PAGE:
Malcolm Bradbury Bradbury, Malcolm (Stanley)

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(Contemporary Literary Criticism)

Malcolm (Stanley) Bradbury 1932–

English novelist, critic, short story writer, editor, dramatist, scriptwriter, and essayist.

A university professor whose major academic interest lies in contemporary literature, Bradbury is known for both his critical works and his satires of academic life. Much of Bradbury's fiction takes place in university settings in England or America and incorporates themes of social dislocation and liberalism.

Bradbury is one of England's most respected authorities on the modernist tradition in novels. The Social Context of Modern English Literature (1971) is a kind of modernist handbook which examines the intellectual responses of writers to historical and cultural changes. In Possibilities: Essays on the State of the Novel (1973) Bradbury advocates naturalism but also calls for a flexible approach to what he terms the "new problematics of realism." The Modern American Novel (1983) is an introductory study of American writers from 1890 to the present.

Bradbury's first novel, Eating People Is Wrong (1959), is a comic depiction of English provincial university life. In this work a British professor who considers himself a liberal humanist experiences a midlife crisis of conscience. Stepping Westward (1965), a lampoon on the differences between English and American culture, centers on a liberal, socially awkward British professor invited to lecture at an American university. The History Man (1975), perhaps Bradbury's most critically acclaimed work, was described by Margaret Drabble as raising "some very serious questions about the nature of civilization without for a moment appearing pretentious or didactic—a fine achievement." Rates of Exchange (1983), a cultural comedy about language and its contradictions, involves a professor of linguistics abroad in a mythical Eastern European province. Rachel Billington called the novel "one of the most exciting, original and worthwhile novels to appear in Britain recently."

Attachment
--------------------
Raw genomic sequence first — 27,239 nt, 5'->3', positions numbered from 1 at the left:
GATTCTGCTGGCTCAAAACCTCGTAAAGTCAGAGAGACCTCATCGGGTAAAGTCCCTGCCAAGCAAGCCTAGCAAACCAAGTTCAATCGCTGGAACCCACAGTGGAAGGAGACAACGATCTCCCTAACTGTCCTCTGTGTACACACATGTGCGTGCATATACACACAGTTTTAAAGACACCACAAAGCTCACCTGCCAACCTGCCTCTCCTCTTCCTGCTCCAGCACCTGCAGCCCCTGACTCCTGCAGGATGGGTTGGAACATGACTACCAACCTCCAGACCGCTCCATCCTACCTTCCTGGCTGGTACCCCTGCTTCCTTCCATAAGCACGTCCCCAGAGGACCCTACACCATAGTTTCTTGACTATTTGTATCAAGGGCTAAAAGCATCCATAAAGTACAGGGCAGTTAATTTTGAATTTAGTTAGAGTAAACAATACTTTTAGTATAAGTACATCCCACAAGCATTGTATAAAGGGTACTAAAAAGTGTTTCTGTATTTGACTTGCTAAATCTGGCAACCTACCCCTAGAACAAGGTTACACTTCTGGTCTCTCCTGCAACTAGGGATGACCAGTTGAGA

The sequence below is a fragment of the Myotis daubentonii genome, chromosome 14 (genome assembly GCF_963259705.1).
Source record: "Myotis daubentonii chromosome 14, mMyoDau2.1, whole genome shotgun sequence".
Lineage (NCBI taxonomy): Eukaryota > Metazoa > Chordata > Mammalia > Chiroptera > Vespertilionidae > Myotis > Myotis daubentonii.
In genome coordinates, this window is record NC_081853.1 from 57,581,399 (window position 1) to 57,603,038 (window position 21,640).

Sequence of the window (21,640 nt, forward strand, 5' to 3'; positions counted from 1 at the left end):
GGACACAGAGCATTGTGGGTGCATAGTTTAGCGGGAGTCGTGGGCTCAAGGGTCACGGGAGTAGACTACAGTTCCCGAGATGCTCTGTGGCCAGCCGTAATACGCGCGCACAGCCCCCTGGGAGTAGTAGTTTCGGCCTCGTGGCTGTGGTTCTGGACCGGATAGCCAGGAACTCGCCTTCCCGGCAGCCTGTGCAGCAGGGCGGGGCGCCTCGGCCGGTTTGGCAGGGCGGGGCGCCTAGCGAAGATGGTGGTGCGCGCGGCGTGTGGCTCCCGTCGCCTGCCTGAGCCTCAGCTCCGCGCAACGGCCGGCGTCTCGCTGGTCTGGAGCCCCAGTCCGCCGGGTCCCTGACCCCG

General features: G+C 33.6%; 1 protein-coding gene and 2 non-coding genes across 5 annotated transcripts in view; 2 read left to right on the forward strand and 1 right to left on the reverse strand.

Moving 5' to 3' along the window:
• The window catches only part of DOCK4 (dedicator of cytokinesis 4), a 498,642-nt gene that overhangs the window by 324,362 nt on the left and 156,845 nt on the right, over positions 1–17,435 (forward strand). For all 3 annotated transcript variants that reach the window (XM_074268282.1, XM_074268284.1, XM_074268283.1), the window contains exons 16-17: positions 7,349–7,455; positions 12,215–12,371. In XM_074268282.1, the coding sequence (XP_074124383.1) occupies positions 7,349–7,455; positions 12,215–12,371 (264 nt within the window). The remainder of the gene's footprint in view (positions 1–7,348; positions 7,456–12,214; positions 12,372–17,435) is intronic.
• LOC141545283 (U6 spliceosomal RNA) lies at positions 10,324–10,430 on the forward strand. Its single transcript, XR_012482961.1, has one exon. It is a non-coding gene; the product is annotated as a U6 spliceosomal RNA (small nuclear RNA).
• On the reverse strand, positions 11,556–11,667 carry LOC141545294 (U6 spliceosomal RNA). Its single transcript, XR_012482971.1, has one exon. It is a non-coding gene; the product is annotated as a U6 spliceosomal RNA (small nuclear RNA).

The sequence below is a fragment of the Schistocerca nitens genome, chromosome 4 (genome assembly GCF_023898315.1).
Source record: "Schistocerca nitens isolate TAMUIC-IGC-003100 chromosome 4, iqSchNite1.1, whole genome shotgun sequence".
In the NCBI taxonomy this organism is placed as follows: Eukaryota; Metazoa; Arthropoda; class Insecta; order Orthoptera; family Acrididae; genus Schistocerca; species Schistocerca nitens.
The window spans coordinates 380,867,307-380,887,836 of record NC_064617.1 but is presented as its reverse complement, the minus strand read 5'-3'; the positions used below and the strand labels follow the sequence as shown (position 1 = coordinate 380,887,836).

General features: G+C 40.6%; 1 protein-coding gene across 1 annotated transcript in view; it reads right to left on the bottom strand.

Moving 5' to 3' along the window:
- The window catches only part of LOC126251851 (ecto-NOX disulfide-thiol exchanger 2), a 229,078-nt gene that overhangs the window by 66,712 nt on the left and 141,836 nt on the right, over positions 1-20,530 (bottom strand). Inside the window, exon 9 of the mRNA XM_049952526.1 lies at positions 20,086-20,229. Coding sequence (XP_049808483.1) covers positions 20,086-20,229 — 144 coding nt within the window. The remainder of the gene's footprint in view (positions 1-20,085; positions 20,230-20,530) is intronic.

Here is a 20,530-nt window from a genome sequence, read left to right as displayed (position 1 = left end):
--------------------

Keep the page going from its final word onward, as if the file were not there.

(See also Contemporary Authors, Vols. 1-4, rev. ed.; Contemporary Authors New Revision Series, Vol. 1; and Dictionary of Literary Biography, Vol. 14.)

C. P. Snow

(Contemporary Literary Criticism)

I am very interested in how this book ["Eating People Is Wrong"] goes down in the United States. For several reasons, I am sure the author is one of the most intelligent and gifted of up-and-coming English novelists. I am also sure that the difficulties of writers getting read across the Atlantic—in either direction—are becoming, not less, but greater….

I say all this because Mr. Bradbury's novel, which is extremely funny, packed with intelligence and moral feeling, and au fond original, does present some difficulties of setting for American readers. It is basically a story of people trying to find meaning in their lives, and in particular trying to find meaning through the right love relation. That, of course, is the same in Sioux Falls as in Mr. Bradbury's English town. But Mr. Bradbury, like several other English writers of his generation, has chosen to place his people in an English provincial university; and this may muffle some of his effects, unless U.S. readers have now got to terms with "Lucky Jim." Oxford and Cambridge are international symbols, but the English provincial universities, particularly in their effect on their brightest alumni, such as Mr. Bradbury, are not easy for Americans to apprehend. You have universities all conceivable shapes and sizes, but you have not anything deeply interwoven with the intricacies of the English class structure, which is in many ways a tedious subject for you and, God knows, often even more tedious for us. The essential feature of Mr. Bradbury's background is that a high proportion of all the faculty are disappointed to be teaching where they are, instead of at Cambridge. They feel lost and without either status or purpose….

The people, though, would be just as viable in an American faculty. They are Mr. Bradbury's great triumph. He knows them, cares about them, does not sentimentalize them, and gives each, even the...

(The entire section is 10,761 words.)